In the video below Skeptical Environmentalist author Bjorn Lomborg succinctly explains why immediate carbon reduction efforts are terrible public policy. Part of his presentation makes a strong case that the consequences from global warming claimed by those pushing carbon capping are vastly exaggerated and one sided.
Lomborg also recently tackled specific claims made President-elect Barack Obama. In The Australian, Lomborg writes:
Obama went on to say why he wants to prioritize global warming policies: “The science is beyond dispute and the facts are clear. Sea levels are rising. Coastlines are shrinking. We’ve seen record drought, spreading famine, and storms that are growing stronger with each passing hurricane season.”
Yes, global warming is happening, and mankind is partly responsible, but these statements are – however eloquent – seriously wrong or misleading.
Sea levels are rising, but they have been rising at least since the early 1800s. In the era of satellite measurements, the rise has not accelerated (actually we’ve seen a sea-level fall during the past two years). The UN expects about a 30cm sea-level rise during this century, about what we saw during the past 150 years.
In that period, many coastlines increased, most obviously The Netherlands, because rich countries can easily protect and even expand their territory. But even for oft-cited Bangladesh, scientists just this year showed that the country grows by 20sq km each year, because river sedimentation wins out over rising sea levels.
Obama’s claim about record droughts similarly fails even on a cursory level: the US has in all academic estimates been getting wetter through the past the century (with the 1930s dust bowl setting the drought high point). This is even true globally during the past half-century, as one of the most recent scientific studies of actual soil moisture shows: “There is an overall small wetting trend in global soil moisture.”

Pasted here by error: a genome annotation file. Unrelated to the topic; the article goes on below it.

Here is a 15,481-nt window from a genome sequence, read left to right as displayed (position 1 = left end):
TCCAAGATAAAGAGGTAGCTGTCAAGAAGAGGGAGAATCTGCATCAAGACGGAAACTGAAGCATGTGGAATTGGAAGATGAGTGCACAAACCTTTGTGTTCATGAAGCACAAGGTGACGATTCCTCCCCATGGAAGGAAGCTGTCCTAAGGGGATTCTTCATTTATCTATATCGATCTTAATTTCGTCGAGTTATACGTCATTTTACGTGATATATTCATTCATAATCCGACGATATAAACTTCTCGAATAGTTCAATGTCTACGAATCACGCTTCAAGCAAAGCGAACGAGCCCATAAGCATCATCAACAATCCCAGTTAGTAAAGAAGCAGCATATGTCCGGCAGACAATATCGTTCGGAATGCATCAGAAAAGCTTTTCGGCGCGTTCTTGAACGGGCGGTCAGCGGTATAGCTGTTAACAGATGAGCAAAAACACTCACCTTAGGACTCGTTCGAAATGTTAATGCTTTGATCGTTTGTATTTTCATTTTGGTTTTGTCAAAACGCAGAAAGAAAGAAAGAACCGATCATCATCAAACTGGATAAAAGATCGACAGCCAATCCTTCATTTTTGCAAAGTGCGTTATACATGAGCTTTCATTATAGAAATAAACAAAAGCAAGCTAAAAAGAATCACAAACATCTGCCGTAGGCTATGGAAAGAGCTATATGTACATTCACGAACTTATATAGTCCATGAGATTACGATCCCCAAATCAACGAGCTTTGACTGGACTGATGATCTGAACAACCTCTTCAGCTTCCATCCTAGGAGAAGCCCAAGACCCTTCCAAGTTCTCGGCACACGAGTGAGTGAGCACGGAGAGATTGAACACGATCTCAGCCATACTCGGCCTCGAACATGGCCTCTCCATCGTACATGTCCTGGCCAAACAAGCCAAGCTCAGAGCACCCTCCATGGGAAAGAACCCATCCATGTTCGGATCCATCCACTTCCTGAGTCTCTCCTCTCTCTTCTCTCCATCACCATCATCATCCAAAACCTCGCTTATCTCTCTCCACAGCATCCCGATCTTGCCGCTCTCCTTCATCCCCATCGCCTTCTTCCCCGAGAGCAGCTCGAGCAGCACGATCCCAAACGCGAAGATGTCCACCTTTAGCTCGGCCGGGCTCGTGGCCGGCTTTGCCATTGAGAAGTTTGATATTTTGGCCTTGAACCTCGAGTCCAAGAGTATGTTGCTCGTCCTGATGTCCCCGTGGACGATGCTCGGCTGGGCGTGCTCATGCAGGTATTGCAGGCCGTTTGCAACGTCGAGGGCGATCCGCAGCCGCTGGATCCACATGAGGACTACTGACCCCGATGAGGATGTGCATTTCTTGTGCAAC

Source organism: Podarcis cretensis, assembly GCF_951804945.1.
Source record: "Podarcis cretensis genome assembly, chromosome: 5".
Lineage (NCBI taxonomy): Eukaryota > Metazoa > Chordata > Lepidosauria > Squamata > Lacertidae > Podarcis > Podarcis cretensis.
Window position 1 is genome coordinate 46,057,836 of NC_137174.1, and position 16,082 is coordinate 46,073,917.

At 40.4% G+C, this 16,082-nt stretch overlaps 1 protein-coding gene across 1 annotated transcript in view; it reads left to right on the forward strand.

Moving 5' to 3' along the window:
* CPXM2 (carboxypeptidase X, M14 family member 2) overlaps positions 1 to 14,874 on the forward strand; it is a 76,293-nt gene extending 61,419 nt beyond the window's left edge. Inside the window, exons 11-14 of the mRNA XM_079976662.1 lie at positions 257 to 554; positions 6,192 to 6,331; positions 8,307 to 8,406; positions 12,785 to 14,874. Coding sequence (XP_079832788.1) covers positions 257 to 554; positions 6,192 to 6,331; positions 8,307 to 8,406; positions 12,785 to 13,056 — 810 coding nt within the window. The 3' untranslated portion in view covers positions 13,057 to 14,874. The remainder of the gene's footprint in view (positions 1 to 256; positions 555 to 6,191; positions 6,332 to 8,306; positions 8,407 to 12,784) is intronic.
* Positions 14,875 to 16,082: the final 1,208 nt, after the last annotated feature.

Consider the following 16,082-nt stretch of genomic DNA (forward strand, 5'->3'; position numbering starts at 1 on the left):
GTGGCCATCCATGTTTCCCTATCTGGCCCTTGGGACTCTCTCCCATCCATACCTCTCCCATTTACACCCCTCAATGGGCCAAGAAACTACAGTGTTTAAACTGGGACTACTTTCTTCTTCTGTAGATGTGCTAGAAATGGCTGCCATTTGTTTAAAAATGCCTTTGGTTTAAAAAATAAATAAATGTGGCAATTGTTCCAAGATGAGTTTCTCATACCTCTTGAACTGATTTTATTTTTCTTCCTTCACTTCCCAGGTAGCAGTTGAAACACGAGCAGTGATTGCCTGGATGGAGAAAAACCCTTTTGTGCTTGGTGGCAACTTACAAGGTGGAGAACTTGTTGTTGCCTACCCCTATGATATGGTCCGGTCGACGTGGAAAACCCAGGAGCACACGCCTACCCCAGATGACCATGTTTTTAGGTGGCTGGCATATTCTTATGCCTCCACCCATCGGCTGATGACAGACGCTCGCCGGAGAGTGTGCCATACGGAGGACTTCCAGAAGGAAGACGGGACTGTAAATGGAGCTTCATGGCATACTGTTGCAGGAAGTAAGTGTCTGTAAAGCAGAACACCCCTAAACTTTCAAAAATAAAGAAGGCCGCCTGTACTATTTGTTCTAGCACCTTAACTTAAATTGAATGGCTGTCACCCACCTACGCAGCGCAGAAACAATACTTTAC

Furthermore, famine has declined rapidly in the past half century. The main deviation has been the past two years of record-high food prices, caused not by climate change but by the policies designed to combat it: the dash for ethanol, which put food into cars and thus upward pressure on food prices. The World Bank estimates that this policy has driven at least 30 million more people into hunger. To cite policy-driven famine as an argument for more of the same policy seems unreasonable, to say the least.
Finally, it is simply wrong to say that storms are growing stronger every hurricane season. Even for the Atlantic hurricane basin, which we tend to hear about most, the total hurricane energy (ACE) as measured by the US National Oceanic and Atmospheric Administration has declined by two-thirds since the record was set in 2005. For the world, this trend has been more decisive: maximum ACE was reached in 1994 and has plummeted for the past three years, while hurricanes across the world for the past year have been about as inactive as at any time since records began to be kept.